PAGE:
Frida Berrigan Standing by a Wall of Guantánamo Detainee Photos

Prisoner ISN 239

Shaker Aamer

Shaker Aamer

Prisoner of the U.S. at Guantánamo

Shaker Aamer is the last British legal resident in Guantánamo Bay.   Born in Saudi Arabia in 1968, he moved to the US in his early 20s, then in 1991 went to London, where he worked as a translator with immigration cases.  There he met his British wife, Zin, and settled down. A decade later, with their three children, and soon pregnant with a fourth, they moved to Afghanistan.  Aamer’s father-in-law explains that they wanted “an Islamic atmosphere”. Then 9/11 happened and everything changed.

Aamer was captured in December 2001, without his family, in the mountains near Pakistan. Either Northern Alliance forces or Afghan warlords handed him over to the US military, who took him to Bagram Prison.  The U.S. claims that at the time he was Osama bin Laden’s interpreter and an al-Qaida commander.   After his capture, Aamer confessed to various things under torture.  He was kept awake for over a week, chained in excruciating positions for hours, deprived of sleep and food, and doused in freezing water at the height of the Afghan winter.  His head was slammed against a wall – in the presence of a British agent.

Aamer says he and his family quickly realized their mistake in coming to Afghanistan and, as war swirled around them, decided to return to Britain via Pakistan. During that time the U.S. military offered a lucrative bounty for valuable Al-Qaida prisoners, causing many innocent people to be captured and turned over to the U.S. His supporters say this is what happened to Aamer after he sent his family ahead to keep them out of harm’s way.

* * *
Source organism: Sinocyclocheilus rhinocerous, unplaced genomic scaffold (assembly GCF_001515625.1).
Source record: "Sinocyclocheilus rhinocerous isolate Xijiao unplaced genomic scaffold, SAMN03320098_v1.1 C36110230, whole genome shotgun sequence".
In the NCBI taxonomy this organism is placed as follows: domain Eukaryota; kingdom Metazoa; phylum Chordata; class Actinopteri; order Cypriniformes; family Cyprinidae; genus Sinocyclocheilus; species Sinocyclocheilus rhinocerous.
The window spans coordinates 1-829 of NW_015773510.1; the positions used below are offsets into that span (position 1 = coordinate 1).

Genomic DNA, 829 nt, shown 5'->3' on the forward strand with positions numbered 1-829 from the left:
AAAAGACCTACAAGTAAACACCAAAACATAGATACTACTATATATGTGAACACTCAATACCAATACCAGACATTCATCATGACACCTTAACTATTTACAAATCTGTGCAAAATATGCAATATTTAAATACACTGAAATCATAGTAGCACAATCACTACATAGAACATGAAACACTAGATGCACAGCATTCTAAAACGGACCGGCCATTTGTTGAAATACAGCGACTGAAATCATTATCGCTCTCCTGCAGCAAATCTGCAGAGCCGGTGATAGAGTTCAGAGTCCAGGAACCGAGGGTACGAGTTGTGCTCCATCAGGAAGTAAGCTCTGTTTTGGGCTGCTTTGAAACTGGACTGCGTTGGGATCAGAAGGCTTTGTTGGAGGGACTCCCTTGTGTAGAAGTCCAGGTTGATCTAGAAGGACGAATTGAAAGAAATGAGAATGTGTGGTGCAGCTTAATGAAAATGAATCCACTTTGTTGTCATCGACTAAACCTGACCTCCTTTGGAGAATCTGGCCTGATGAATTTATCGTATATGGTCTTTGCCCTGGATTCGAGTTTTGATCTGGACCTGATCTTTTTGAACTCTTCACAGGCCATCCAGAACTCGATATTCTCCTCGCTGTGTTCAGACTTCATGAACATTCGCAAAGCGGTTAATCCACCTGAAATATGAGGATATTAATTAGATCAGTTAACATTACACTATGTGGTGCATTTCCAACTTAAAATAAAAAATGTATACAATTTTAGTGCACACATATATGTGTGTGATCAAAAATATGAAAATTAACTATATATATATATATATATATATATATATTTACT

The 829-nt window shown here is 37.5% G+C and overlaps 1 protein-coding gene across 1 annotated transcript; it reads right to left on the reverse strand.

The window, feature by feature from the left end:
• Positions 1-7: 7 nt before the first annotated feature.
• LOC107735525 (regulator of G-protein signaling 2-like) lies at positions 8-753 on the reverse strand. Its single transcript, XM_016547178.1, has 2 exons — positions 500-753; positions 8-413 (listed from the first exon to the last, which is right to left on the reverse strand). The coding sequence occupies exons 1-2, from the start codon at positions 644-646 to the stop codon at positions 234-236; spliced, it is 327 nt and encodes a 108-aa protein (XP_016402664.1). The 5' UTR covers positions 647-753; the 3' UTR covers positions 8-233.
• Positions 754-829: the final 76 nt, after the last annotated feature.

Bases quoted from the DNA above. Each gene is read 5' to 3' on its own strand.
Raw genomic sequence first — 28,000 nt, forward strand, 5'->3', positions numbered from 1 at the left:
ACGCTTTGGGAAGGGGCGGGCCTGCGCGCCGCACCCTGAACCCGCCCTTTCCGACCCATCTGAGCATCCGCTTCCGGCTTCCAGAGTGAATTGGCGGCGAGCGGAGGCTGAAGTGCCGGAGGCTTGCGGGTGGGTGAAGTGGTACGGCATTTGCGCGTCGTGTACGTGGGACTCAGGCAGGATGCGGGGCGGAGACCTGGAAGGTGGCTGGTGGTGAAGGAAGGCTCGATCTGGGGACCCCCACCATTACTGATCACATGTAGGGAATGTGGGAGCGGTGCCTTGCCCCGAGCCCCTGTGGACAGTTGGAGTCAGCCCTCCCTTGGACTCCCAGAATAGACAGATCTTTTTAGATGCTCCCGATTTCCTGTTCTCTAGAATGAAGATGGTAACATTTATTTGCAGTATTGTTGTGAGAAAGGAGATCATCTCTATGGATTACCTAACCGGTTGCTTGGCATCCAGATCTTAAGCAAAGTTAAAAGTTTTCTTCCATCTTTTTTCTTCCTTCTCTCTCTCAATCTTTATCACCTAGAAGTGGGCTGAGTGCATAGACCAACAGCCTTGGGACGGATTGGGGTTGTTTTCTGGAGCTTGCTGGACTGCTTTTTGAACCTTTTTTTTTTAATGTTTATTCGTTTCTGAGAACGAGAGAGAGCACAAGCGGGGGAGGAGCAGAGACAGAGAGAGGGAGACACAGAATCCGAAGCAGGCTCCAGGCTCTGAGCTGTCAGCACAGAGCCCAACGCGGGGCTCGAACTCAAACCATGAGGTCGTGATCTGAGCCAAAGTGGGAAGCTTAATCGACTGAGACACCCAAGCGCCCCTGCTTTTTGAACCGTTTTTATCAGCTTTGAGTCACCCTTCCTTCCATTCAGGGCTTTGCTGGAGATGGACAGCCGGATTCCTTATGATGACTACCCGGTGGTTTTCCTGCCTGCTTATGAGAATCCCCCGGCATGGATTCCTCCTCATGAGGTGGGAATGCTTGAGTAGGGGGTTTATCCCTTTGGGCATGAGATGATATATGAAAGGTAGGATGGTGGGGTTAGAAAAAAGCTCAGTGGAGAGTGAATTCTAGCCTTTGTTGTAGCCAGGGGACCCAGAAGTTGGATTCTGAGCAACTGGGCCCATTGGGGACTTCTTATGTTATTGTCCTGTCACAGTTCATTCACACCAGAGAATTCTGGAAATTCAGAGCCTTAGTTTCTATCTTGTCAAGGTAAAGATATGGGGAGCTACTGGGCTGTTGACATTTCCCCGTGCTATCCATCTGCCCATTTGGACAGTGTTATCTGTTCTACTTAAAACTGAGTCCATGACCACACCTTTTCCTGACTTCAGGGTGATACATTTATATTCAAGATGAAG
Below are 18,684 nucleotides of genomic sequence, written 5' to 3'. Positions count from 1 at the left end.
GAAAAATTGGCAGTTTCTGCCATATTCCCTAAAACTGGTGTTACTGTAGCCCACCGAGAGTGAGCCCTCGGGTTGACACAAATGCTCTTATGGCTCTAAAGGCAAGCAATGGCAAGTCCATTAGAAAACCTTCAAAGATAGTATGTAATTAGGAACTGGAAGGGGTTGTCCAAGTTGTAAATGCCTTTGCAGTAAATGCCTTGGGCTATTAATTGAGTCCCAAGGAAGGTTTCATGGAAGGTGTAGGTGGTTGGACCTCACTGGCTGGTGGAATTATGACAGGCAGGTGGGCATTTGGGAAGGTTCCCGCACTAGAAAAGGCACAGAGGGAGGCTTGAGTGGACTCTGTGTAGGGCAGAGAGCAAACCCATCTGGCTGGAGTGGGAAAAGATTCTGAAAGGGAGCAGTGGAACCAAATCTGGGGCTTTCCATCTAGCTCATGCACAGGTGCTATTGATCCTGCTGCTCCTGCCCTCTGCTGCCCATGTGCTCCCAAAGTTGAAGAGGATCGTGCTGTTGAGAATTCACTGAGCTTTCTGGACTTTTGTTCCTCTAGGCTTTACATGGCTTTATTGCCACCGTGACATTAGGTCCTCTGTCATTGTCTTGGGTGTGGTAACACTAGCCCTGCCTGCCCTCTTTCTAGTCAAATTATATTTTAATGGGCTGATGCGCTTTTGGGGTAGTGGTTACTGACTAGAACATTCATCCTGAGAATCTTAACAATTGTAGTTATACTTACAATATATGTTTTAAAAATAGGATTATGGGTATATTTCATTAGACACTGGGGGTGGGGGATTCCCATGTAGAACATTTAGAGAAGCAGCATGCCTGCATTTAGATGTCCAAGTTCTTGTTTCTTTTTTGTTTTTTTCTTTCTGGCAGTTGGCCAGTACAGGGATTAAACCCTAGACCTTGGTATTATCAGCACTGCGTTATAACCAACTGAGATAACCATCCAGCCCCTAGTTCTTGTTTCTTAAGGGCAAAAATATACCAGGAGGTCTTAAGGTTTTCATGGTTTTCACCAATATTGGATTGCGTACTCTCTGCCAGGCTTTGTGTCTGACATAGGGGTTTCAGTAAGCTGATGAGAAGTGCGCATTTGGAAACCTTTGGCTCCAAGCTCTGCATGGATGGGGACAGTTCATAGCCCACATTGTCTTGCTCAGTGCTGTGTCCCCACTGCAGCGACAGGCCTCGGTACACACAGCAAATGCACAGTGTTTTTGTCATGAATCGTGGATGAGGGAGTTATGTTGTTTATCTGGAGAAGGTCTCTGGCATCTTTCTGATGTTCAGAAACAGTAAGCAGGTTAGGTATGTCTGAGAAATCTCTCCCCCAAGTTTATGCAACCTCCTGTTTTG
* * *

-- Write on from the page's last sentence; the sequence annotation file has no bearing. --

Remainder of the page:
In February 2002, he was taken to Guantánamo, where he was detained until October 30th 2015.  Fluent in English, Aamer stood up for his fellow prisoners from the very beginning, liaising between them and the authorities and translating documents for them.  He was regarded as a significant presence within the prison. He has usually been held in solitary confinement in a 6 foot by 8 foot windowless cell – his punishment for being “noncompliant”.  A leader who helped organize the first hunger strikes, he has been a regular victim of brutal force-feedings, and he has been beaten by the “forcible cell extraction” team more than 300 times.

After 5 years in Guantanamo the US authorities admitted they did not have a case against Aamer and approved his release back to his home country: Saudi Arabia.  Because he is at risk for persecution there he refused to go. Britain agreed to take him back, but the US would not allow it.  According to the Guardian, “Britain accepts privately that it is currently unable to provide the US authorities with assurances that it would have a legal basis for monitoring Aamer on his return to the UK.” (Watt, The Guardian, 16 Jan 15)  Apparently Britain still respects people’s rights, much to the dissatisfaction of the U.S. government.

This limbo went on for 8 more years – suiting both the UK and the US, Aamer’s lawyers say, since he has witnessed so much torture and abuse. Now that he has been released, Shaker has been actively sharing his story and advocating for the release of the rest of the prisoners left at Guantanamo Bay Prison. Please check out the videos below to hear his powerful witness.

Interview with Shaker Aamer by the BBC

Shaker Aamer Protesting in London

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